Canada’s Magna International says it has developed technology that can enable up to Level 4 autonomous driving capabilities in urban and highway environments.
The auto parts and contract assembly giant plans to demonstrate the MAX4 technology at the upcoming Frankfurt auto show.
MAX4 combines cameras, radar, lidar and ultrasonic sensors with a computer platform the company says is scalable for high-volume production and can be integrated with any automaker’s existing and future platforms, including hybrid and electric vehicles.
Magna said it wanted to simplify the way drivers engage with autonomous driving systems by including the option of an intuitive and familiar cruise-control-like user interface controlled by the press of a button.
A lighted display indicates the vehicle is in autonomous mode, and drivers can disengage that mode via brake pedal or an emergency button.
“Our focus is on developing production-ready solutions that offer flexibility to integrate and the framework to enable Level 4 technology for when the market is ready,” Swamy Kotagiri, Magna’s Chief Technology Officer, said in a news release.
Level 4 automation, according to SAE International, includes vehicles that can perform all safety-critical functions for the duration of a trip with no input from a driver, except for destination or navigation input. By comparison, most vehicles on the road today equipped with some automation features are classified by SAE as Level 1 or Level 2, requiring active monitoring by the driver.
Magna has been developing and manufacturing autonomous technology for automakers since the turn of the millennium. Most recently it showcased its Level 3 autonomous capability with a 480-kilometre test drive during which the vehicle crossed an international border between Ontario and Michigan twice. The vehicle drove autonomously for 92 per cent of the trip.
During a break on that drive, one of its top autonomous vehicle managers said the company is becoming more of a software company on some levels.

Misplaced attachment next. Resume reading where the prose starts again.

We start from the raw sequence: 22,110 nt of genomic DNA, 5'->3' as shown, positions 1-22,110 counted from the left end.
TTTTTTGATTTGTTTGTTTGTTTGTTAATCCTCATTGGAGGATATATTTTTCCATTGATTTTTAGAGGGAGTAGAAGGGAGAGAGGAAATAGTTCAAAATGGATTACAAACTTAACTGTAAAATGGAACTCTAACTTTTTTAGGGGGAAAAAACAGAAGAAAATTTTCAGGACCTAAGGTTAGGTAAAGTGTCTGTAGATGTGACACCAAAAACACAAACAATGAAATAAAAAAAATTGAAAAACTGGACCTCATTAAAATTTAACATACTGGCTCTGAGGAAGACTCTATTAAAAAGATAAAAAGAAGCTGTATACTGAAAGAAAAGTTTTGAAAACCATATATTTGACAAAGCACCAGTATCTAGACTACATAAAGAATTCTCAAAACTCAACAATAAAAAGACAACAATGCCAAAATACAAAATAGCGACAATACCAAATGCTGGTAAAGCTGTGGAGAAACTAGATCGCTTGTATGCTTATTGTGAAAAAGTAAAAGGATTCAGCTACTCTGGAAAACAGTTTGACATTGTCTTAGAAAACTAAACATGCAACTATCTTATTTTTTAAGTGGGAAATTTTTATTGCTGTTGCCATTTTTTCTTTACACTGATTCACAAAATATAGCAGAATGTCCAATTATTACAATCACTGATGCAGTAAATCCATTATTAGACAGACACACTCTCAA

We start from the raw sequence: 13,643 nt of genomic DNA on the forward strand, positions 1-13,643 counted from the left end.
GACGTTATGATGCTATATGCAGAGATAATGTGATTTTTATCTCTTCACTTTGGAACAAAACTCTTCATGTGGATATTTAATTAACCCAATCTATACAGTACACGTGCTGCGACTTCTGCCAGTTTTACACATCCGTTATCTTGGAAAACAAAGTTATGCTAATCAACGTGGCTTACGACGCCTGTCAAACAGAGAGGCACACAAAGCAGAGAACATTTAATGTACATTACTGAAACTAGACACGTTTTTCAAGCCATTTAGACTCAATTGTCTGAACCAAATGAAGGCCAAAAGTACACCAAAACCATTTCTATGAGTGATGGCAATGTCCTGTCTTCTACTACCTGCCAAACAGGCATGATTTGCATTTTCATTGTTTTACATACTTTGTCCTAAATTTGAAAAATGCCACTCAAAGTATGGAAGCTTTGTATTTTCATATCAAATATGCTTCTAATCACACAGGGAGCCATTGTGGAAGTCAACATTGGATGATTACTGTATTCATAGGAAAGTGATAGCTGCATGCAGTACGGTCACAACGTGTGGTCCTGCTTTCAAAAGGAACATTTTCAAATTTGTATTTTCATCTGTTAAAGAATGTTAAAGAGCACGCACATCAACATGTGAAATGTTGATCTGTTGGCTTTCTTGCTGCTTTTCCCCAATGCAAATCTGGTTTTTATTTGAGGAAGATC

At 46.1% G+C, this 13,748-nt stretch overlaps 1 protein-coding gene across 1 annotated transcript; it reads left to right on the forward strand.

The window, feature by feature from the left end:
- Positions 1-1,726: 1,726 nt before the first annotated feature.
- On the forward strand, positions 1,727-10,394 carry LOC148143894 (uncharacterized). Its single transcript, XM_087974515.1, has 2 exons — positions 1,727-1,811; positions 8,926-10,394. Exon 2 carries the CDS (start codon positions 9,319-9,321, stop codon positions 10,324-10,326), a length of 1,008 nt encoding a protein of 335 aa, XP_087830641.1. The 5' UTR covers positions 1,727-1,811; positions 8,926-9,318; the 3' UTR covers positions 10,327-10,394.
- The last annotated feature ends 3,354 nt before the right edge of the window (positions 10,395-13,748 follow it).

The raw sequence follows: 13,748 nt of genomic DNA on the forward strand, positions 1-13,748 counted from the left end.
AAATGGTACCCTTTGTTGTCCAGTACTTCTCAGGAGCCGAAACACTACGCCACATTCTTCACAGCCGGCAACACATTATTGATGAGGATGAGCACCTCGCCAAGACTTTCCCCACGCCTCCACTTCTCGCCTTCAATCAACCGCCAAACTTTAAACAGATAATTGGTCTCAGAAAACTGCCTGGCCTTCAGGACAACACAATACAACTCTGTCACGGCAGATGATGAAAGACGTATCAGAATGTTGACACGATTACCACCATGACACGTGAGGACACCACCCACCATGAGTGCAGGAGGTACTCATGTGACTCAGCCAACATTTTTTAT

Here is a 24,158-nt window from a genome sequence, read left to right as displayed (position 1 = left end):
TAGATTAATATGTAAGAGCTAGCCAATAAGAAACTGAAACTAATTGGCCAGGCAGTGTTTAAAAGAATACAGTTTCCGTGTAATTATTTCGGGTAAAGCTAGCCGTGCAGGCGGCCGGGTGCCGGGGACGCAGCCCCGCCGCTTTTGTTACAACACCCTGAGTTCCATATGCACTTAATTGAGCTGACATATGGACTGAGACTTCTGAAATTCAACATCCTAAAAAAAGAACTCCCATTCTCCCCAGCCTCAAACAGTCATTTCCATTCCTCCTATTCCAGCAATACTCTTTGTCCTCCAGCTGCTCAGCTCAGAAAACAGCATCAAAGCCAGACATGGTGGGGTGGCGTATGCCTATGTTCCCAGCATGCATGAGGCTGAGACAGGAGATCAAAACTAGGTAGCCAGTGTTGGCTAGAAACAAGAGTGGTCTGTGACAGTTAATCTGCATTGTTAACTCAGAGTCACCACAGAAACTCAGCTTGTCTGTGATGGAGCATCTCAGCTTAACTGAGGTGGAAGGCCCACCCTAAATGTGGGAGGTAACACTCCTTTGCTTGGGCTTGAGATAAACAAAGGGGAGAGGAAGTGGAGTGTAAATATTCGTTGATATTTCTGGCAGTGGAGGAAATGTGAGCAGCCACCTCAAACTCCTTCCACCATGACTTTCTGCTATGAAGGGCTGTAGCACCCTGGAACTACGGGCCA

“Magna is evolving from the parts company it still is and will continue to be, as we become a total vehicle-capable organization,” Tom Toma, the company’s global product manager for automated driving, said on Aug. 4. “We’re becoming more of a software company.”
That same day, Magna CEO Don Walker said that despite Level 4 technology still being years away from public availability, Magna is fully onboard with it.
“We can look at the complete market and by 2025 we still see less than one per cent of fully automated vehicles on the road,” Walker said. “Even with Level 4, there are some bold predictions. But Magna plans to stay in line and in lockstep with latest and greatest technology, and by doing so, we can offer our OEM customers any level of driving functionality they are seeking.”
Magna is one of several major automotive technology suppliers competing to profit from helping automakers offer automated driving functions in future cars. Delphi Automotive, Continental, Siemens, Robert Bosch and Denso are among suppliers jumping into the self-driving car race against technology companies such as Alphabet's Waymo, Intel and China's Baidu.
Magna is headquartered near Toronto. It ranks No. 3 on the Automotive News list of the top 100 global suppliers. Magna had $48.33 billion (US$36.44 billion) in total global OEM automotive parts sales in 2016, up more than $5.3 billion (US$4 billion) from 2015.
Reuters contributed to this report